Strongman Reminds Us There’s ‘No Time Like Now’

An intoxicating shot of raw electrified blues, the album captures Strongma riding a surge of new energy.

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Chicago Blues Camp

Steve Strongman is a multi-award winning, blues rock guitarist, singer and songwriter from Hamilton, Ontario, Canada. He’s been rocking since the 90s, and started recording electric blues ten years ago. His latest release, No Time Like Now, via Sonic Unyon Records is a tip of the hat to the artists who begat the genre.

When rock bands further electrified the Chicago blues sound, Windy City artists began giving it back. Howlin’ Wolf, Muddy Waters, and others recorded blues rock albums, but were still able to remain true to the roots of it all. The same can be said of Strongman. A true disciple of all things blues, he presents No Time Like Now as a sans apology tribute. “I think every artist owes it to themselves to continue to grow and explore new ground, while still holding onto the thing that made them want to play in the first place.” Strongman says. “This record does that for me. It’s exciting and honest.”

Exciting may be to weak a word to describe this record. Right out of the gate, the title track kicks off with a driving, acoustic, rhythm guitar. Layering in drums, bass, and a greasy lead, it had our heads bobbing before the vocals ever began. “Let’s get down to the lovin’.” Now he had our full attention.

One has to be a damned confident artist to kick off an album with the title track. Strongman is not only confident, he’s possessed. Compelling, and raw, he’s not just dusting off the blues, he’s throwing them out the museum’s front door, and right into our ear holes.

“Bring the Hammer Down,” is a perfect follow up. It’s a rocker to be sure, with his green bullet vocals adding just a touch of vintage. His guitar work is impeccable, and his backing musicians are, collectively, tight as a tourniquet.

On this session, Dave King, and Adam Warner are the masters of the clock. Their drumming leaves no doubt where the rhythm begins and ends. Bassists Rob Szabo, who co-wrote and produced the album, and Alec Fraser keep the bottom slick, and fervent. Keyboardist, Jesse O’Brien adds some great, funky fire to the mix.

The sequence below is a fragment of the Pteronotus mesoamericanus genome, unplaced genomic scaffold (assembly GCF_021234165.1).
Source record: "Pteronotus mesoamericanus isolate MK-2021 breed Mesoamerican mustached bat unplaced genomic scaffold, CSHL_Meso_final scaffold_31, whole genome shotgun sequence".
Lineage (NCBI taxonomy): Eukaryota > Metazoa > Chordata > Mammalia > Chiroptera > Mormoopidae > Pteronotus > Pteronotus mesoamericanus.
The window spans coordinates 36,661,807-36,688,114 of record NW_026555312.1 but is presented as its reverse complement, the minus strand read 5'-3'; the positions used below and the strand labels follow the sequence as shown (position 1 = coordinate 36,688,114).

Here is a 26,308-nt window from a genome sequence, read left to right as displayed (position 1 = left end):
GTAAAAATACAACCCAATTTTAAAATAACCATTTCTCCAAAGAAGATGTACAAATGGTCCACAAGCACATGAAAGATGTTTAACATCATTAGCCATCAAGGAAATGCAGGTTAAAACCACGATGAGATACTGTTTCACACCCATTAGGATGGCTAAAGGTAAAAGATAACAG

Strongman runs the table on this one, bringing to light the various shades of blues. “Money in the Bank,” is a sweet ride, with it’s swampy slide, and one of the best lead riffs on the record. The guitar tones throughout the entire offering are top-notch. “Old School,” is another prime example. On this one, the guitar tones are faultless, with the addition of harmonica and jaw harp really taking us back.

Another stomper is, obviously, the cover of the BTO classic, “You Ain’t Seen Nothin’ Yet.” Strongman slows it down a bit, but the guitar work is absolutely filthy. A surprise guitar cameo from Randy Bachman takes this one to a whole other level. We also appreciate that they didn’t forget the cowbell, a staple of any early 70s rock. On the other end of the spectrum is the hand-clapping, gospel flavored, “Love, Love, Love.” The placement of this one, immediately following the Bachman cover, can’t possibly be an accident. C’mon, we need some salvation after being loved up by a devil woman after all.

No Time Like Now isn’t just a collection of rockers though. “Good Times,” is a gut-bucket tune that fits right in. “I’m a Man,” is a funky, soulful nod to “Mannish Boy,” with some nice falsetto vocals. Our choice for favorite is, “The Day They Carry Me Away.” A stripped bare ballad, it’s the longest song on the album, by a good two minutes. The emotion that Strongman shares with both his vocals, and guitar, left us right where we should be…wanting more.

On this, his sixth album, Steve Strongman has again brought the goods. No Time Like Now is tasteful, energetic, guitar driven, blues rock at some of its finest. A great example of how to keep the blues alive, he pays homage to the roots, while still driving the genre forward.

Artist: Strongman

Title: No Time Like Now

Label: Sonic Unyon Records

Release Date: March 10th, 2017

Running Time: 37:21

Strongman

 

 

 

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